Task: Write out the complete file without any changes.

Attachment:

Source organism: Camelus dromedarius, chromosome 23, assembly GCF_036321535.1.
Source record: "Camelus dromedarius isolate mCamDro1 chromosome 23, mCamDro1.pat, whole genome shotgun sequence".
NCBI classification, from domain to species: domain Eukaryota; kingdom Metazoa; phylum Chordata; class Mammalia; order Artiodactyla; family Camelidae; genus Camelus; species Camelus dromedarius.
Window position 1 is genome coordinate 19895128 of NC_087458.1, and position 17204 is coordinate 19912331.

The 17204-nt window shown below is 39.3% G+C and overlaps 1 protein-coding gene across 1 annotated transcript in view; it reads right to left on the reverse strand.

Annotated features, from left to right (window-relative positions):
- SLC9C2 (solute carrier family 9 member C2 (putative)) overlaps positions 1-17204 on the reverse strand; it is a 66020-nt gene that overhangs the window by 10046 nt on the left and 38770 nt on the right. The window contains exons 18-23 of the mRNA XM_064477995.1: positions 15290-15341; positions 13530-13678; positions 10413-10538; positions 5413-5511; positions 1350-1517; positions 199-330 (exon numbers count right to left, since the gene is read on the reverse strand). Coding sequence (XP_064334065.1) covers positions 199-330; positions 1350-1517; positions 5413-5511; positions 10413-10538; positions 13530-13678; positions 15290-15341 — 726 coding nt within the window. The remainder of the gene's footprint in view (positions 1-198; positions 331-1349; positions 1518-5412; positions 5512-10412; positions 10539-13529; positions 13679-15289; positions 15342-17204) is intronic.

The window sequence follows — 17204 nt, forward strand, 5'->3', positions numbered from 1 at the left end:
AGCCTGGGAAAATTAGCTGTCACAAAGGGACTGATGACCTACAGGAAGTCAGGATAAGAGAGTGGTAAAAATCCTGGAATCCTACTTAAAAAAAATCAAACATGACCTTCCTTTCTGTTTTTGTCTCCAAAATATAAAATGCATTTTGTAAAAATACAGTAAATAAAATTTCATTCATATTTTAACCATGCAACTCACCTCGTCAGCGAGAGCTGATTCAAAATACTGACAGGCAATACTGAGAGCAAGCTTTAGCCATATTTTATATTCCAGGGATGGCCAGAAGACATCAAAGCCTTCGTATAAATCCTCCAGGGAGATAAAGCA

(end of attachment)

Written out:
Source organism: Camelus dromedarius, chromosome 23, assembly GCF_036321535.1.
Source record: "Camelus dromedarius isolate mCamDro1 chromosome 23, mCamDro1.pat, whole genome shotgun sequence".
NCBI classification, from domain to species: domain Eukaryota; kingdom Metazoa; phylum Chordata; class Mammalia; order Artiodactyla; family Camelidae; genus Camelus; species Camelus dromedarius.
Window position 1 is genome coordinate 19895128 of NC_087458.1, and position 17204 is coordinate 19912331.

The 17204-nt window shown below is 39.3% G+C and overlaps 1 protein-coding gene across 1 annotated transcript in view; it reads right to left on the reverse strand.

Annotated features, from left to right (window-relative positions):
- SLC9C2 (solute carrier family 9 member C2 (putative)) overlaps positions 1-17204 on the reverse strand; it is a 66020-nt gene that overhangs the window by 10046 nt on the left and 38770 nt on the right. The window contains exons 18-23 of the mRNA XM_064477995.1: positions 15290-15341; positions 13530-13678; positions 10413-10538; positions 5413-5511; positions 1350-1517; positions 199-330 (exon numbers count right to left, since the gene is read on the reverse strand). Coding sequence (XP_064334065.1) covers positions 199-330; positions 1350-1517; positions 5413-5511; positions 10413-10538; positions 13530-13678; positions 15290-15341 — 726 coding nt within the window. The remainder of the gene's footprint in view (positions 1-198; positions 331-1349; positions 1518-5412; positions 5512-10412; positions 10539-13529; positions 13679-15289; positions 15342-17204) is intronic.

The window sequence follows — 17204 nt, forward strand, 5'->3', positions numbered from 1 at the left end:
AGCCTGGGAAAATTAGCTGTCACAAAGGGACTGATGACCTACAGGAAGTCAGGATAAGAGAGTGGTAAAAATCCTGGAATCCTACTTAAAAAAAATCAAACATGACCTTCCTTTCTGTTTTTGTCTCCAAAATATAAAATGCATTTTGTAAAAATACAGTAAATAAAATTTCATTCATATTTTAACCATGCAACTCACCTCGTCAGCGAGAGCTGATTCAAAATACTGACAGGCAATACTGAGAGCAAGCTTTAGCCATATTTTATATTCCAGGGATGGCCAGAAGACATCAAAGCCTTCGTATAAATCCTCCAGGGAGATAAAGCA